Social media's impact on civic engagement in Mexico
Hopf, Aries C.
Mabry, Tristan James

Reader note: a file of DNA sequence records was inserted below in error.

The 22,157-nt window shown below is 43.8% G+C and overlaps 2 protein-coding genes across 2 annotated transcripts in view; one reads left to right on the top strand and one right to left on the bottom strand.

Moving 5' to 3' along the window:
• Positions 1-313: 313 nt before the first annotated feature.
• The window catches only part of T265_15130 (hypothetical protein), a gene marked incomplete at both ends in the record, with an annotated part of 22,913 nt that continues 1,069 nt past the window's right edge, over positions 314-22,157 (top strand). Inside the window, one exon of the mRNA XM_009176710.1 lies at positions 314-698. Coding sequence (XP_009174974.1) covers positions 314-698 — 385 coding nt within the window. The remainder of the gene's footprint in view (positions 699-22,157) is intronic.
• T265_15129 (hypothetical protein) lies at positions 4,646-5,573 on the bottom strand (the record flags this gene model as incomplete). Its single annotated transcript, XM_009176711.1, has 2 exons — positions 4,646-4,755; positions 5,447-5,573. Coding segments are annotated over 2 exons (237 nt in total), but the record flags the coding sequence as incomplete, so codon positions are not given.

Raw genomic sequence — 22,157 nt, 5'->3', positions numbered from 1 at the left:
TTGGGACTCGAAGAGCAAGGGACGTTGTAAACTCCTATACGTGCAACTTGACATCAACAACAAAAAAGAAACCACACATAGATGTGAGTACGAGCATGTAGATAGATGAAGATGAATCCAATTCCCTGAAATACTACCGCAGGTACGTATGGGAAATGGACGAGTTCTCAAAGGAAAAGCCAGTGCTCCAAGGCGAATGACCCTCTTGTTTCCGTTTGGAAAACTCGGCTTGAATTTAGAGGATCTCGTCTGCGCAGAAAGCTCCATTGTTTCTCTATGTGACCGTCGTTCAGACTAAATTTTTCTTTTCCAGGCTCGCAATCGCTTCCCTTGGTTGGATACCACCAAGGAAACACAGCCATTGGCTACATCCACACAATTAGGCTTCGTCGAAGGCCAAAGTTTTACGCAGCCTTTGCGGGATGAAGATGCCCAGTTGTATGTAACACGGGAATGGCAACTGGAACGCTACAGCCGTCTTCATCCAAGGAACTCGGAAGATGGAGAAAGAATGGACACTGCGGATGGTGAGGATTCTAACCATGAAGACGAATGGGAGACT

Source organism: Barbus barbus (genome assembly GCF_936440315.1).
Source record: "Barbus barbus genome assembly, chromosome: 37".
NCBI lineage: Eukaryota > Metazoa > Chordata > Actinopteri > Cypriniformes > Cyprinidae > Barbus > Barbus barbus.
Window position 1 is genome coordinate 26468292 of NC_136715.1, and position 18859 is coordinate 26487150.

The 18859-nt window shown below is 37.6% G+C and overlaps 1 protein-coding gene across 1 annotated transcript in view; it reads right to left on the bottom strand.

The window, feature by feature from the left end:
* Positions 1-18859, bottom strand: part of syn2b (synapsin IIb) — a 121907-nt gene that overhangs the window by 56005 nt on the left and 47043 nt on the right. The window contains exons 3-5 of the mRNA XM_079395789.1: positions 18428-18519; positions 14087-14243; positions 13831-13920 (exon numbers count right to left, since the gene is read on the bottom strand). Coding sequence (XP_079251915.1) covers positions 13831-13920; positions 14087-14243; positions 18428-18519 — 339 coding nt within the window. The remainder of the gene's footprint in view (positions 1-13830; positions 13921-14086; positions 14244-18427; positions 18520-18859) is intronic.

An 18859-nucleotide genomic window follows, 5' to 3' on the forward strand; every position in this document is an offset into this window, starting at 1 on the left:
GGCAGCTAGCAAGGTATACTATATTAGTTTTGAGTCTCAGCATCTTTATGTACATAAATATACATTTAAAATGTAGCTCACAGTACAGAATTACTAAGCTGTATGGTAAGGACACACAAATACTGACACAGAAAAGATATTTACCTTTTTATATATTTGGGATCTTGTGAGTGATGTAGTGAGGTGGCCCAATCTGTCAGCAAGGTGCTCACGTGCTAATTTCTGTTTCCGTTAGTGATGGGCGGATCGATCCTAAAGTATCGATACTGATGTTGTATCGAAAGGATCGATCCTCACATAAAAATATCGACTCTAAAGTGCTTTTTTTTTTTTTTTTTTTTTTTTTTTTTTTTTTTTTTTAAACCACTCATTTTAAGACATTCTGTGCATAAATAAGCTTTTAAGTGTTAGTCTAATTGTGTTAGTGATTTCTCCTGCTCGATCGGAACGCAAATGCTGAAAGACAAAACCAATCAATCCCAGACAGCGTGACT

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Since the advent of the Internet, Mexico has embraced and utilized social media at a dramatically increasing rate. Today, 54 million Mexican citizens collaborate via online communities more avidly than those in some developed countries. But has the increase in social media activity fostered civic engagement in Mexico? This thesis argues that it predominately has. Specifically, social media has increased civic awareness, broadened collective action, and strengthened political activism in Mexico. However, one aspect of civic engagement social media has yet to change is Mexico's collective identity. This thesis analyzes the 1968 Tlatelolco student movement and the 1985 Mexico City earthquake's social mobilizations as catalyst events for the birth of civil society. Society rallied to establish a myriad of social and political organizations built to foster citizenry and community. The Internet revolution in the early 1990s further opened platforms for activists to engage in and campaign on issues important to them. The success of Twitter movements #NoteAnules, #InternetNecesario, and #AyotzinapaSomosTodos instilled confidence in the effectiveness of social media as a tool for activism. Through understanding of social media, engaged e-citizens can continue to make informed political decisions, increase social capital of the nation, and bring Mexico closer to being a liberal democratic nation.
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